Enter the hyperparasites – wasps that lay eggs in wasps that lay eggs in caterpillars


A very hungry caterpillar munches on a cabbage leaf and sets off an alarm. The plant releases chemicals into the air, signalling that it is under attack. This alarm is intercepted by a wasp, which stings the caterpillar and implants it with eggs. When they hatch, the larval wasps devour their host from the inside, eventually bursting out to spin cocoons and transform into adults. The cabbage (and those around it) are saved, and the wasp—known as a parasitoid because of its fatal body-snatching habits—raises the next generation.

But that’s not the whole story.

Some parasitic wasps are “hyperparasitoids”—they target other parasitoid wasps. And they also track the cabbage’s alarm chemicals, so they can find infected caterpillars. When they do, they lay their eggs on any wasp grubs or pupae that they find. Their young devour the young of the other would-be parasites, in a tiered stack of body-snatching. It’s like a cross between the films Alien andInception.

Erik Poelman from Wageningen University in the Netherlands studied one of these grisly networks: the caterpillars of the small cabbage white butterfly are attacked by two parasitoid wasps—Cotesia rubecula and Cotesia glomerata—which in turn are attacked by the hyperparasitoid Lysibia nana.

L.nana lays one egg in every wasp grub or pupa that it finds. C.rubecula produces a huge grub, but it only lays one in each caterpillar. C.glomerata is the better choice for a host—its smaller larvae offer less room for L.nana’s own progeny, but it implants around 20 to 40 of these into the same unfortunate caterpillar. If L.nana can find one of these clusters, it can parasitise an huge brood of wasp larvae in one visit. And it can find them thanks to the cabbage.

Written By: Ed Yong
continue to source article at blogs.discovermagazine.com


  1. I can’t open the link to the main article (not sure why) but the opening paragraphs are already deeply disturbing. In the larger sense, the whole biosphere is a roiling mass of predation. Sometimes I marvel at the fact that I have managed to stay alive in the midst of it all (especially when I am recovering from a cold.)

    Cabbages have an alarm system? 

  2. There is a terrible but largely unnoticed war raging between animals, plants and insects which makes perfect sense in the illuminating reason of evolution and makes no sense at all if it is explained by the idea of a ‘God who so loved the world………….that he filled it with nightmares too horrible to comprehend.’

  3. And the amazing thing is that none of this happened until 6000 years ago when the only 2 humans around ate a bit of fruit.

    But seriously, RD put it beautifully in “River out of Eden”

    The total amount of suffering per year in the natural world is beyond all decent contemplation. During the minute that it takes me to compose this sentence, thousands of animals are being eaten alive, many others are running for their lives, whimpering with fear, others are slowly being devoured from within by rasping parasites, thousands of all kinds are dying of starvation, thirst, and disease. It must be so. If there ever is a time of plenty, this very fact will automatically lead to an increase in the population until the natural state of starvation and misery is restored. In a universe of electrons and selfish genes, blind physical forces and genetic replication, some people are going to get hurt, other people are going to get lucky, and you won’t find any rhyme or reason in it, nor any justice. The universe that we observe has precisely the properties we should expect if there is, at bottom, no design, no purpose, no evil, no good, nothing but pitiless indifference”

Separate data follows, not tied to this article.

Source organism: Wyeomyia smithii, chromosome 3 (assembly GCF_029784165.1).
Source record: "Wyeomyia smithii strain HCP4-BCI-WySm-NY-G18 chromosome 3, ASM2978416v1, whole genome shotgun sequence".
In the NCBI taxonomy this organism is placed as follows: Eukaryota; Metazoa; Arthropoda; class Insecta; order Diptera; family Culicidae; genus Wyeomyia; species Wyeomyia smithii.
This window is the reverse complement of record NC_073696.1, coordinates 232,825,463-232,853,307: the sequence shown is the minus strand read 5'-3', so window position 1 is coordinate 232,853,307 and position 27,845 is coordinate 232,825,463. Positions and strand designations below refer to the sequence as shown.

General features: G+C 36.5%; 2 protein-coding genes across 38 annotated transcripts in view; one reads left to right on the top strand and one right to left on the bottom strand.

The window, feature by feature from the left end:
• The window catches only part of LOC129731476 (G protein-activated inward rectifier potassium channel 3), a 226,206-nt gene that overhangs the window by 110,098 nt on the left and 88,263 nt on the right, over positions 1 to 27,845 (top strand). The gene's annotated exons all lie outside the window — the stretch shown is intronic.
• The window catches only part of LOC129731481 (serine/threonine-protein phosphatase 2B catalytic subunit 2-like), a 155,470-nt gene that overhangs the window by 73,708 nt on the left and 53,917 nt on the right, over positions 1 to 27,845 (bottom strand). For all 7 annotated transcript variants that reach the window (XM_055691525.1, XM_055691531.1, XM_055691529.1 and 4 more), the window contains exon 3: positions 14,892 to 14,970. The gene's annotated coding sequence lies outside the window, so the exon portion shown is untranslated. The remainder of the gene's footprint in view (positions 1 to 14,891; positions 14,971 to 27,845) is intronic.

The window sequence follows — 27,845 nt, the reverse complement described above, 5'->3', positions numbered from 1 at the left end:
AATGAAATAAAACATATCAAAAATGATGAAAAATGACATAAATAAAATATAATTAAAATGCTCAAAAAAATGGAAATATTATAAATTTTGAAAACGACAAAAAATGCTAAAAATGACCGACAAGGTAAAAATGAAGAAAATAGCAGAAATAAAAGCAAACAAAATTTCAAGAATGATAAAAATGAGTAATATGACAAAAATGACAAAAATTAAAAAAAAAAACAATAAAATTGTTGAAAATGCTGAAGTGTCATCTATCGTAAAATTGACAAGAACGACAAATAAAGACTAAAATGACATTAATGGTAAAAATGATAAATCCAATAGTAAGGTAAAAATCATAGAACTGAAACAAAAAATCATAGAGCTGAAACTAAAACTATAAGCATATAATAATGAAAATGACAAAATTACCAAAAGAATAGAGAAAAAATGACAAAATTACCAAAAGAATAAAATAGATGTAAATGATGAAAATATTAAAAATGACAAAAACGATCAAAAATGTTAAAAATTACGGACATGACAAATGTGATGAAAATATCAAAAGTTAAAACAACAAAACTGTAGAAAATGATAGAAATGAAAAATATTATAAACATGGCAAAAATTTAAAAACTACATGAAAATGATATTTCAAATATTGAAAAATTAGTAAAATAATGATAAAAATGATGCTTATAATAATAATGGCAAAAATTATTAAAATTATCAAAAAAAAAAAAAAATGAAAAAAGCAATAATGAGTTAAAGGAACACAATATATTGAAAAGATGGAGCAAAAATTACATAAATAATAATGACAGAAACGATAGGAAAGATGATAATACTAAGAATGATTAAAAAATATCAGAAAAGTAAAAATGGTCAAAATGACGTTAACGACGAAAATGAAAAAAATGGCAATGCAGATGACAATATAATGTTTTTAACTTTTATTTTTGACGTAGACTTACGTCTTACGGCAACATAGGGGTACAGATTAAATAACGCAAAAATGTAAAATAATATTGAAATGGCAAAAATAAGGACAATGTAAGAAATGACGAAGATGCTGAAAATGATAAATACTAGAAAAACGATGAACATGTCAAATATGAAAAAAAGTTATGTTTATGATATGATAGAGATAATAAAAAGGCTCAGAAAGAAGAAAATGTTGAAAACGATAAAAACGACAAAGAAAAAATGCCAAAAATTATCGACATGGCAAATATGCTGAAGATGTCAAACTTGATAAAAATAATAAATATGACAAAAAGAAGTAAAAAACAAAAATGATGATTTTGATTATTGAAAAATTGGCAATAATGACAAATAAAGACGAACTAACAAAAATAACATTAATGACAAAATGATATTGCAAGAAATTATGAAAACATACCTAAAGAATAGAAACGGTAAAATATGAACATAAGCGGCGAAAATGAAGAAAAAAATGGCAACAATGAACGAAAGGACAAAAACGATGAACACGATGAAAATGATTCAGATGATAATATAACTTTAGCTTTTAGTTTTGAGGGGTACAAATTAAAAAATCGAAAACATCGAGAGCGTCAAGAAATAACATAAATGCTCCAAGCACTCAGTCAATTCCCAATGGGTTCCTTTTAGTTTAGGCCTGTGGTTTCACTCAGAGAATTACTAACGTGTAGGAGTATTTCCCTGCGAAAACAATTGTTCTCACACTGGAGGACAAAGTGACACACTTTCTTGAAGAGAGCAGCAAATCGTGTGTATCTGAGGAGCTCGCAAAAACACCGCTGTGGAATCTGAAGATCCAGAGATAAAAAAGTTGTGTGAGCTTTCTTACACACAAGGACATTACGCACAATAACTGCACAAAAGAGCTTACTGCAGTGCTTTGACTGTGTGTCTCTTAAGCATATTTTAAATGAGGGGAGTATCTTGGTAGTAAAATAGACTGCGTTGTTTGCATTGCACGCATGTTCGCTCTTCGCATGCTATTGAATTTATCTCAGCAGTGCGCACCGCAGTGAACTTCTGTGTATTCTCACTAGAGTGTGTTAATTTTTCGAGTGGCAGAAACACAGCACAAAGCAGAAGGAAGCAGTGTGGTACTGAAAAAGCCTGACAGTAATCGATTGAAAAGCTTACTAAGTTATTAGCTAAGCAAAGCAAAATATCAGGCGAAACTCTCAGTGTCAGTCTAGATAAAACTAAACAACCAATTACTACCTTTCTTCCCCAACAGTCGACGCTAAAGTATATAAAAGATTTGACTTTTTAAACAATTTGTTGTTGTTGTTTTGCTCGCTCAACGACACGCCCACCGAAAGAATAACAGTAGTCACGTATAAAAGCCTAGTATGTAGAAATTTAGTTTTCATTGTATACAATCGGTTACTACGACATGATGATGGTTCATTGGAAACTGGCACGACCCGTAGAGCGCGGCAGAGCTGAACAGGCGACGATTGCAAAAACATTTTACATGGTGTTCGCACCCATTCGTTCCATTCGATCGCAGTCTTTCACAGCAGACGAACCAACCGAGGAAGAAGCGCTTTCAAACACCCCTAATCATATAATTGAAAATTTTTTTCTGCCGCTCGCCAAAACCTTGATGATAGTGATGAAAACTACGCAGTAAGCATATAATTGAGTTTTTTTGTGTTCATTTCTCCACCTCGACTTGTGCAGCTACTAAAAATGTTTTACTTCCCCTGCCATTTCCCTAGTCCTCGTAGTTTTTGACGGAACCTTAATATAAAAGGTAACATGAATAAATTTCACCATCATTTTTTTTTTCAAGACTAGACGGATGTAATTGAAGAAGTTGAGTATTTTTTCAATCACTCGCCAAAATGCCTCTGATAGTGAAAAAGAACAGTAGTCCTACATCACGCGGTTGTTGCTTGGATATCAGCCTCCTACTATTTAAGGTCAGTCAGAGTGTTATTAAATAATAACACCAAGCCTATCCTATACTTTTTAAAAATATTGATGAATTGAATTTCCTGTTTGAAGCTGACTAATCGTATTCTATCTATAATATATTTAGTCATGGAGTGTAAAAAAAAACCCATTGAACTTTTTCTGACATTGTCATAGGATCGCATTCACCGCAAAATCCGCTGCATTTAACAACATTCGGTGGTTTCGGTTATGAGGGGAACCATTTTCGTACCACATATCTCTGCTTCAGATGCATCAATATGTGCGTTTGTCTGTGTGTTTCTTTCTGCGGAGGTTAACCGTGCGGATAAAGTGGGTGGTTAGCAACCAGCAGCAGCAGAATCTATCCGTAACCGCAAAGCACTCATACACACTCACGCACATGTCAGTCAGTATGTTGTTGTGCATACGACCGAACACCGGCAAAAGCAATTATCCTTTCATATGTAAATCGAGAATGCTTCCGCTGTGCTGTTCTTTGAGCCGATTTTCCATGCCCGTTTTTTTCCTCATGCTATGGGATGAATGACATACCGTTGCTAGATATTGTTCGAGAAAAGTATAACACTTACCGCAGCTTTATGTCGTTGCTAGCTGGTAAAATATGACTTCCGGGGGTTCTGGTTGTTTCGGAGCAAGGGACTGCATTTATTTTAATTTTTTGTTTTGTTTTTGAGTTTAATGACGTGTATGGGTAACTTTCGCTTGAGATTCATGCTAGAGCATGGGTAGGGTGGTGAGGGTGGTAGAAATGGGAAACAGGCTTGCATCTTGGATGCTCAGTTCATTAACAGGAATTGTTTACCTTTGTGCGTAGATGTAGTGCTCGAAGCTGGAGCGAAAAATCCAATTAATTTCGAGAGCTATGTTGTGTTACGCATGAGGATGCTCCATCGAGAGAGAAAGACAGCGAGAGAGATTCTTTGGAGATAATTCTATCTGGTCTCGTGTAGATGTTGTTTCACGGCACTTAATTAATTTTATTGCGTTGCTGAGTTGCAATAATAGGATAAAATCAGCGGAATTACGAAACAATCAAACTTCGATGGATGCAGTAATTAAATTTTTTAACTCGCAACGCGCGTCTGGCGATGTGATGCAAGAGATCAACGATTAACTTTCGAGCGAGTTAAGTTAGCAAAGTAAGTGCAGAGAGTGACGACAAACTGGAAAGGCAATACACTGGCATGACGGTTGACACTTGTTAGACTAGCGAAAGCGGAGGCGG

4. In the hope that this thread attracts not wasps but expert entomologists, can anyone identify this foul creature which I videoed in Etosha, Namibia? 
    I think it’s a parasitising wasp, scurrying away with its much-larger paralysed prey, but it doesn’t look like a (usually skinny and distinctive) member of the Ichneumonidae.
    For years I’ve tried to find out precisely which one of God’s creatures this is.

  5. @rdfrs-ca2de931da459a1e23803a3182e55686:disqus Plants have alarm systems!  Many of the plants signals are, in fact, gases.  They generate these gases in response to different stimuli.  One, ethylene (a plant hormone), is released by plants and causes fruit ripening.  This is how a plant coordinates parts of  it’s life cycle.  Other gases are released in response to the plant being eaten.  This signals plants around it to stimulate production of “anti” being eaten chemicals….

    It gets even better.  Up to 90% of flowering plants (angiosperms) have an affiliation in their root systems.  This affiliation is with certain types of fungi known collectively as mycorrhizae.  These mycorrhizae grow in mats under the surface of the ground and they interface with plant root hairs.  When the plant is in distress, chemicals are made internally that leech downward through the plant roots and into the fungi that sit surrounding the plant root system.

    This chemical, now in the fungi, diffuses cell to cell and gets “delivered” to neighboring plants by virtue of their roots being in contact with the same fungi that affiliates with the initial plant.  So, when you are walking through the woods, plants are communicating, invisibly, under your feet and around your head!!!!!!

    Fucking EVOLUTION!!!!!!!

  6. That is perfect. I would add, in a much larger nutshell, Bart Ehrman’s book, “God’s Problem: How the bible fails to answer our most important question- why we suffer”.

  7. can’t open the link

    My computer balks like a mule when I try to access Discover magazine website.

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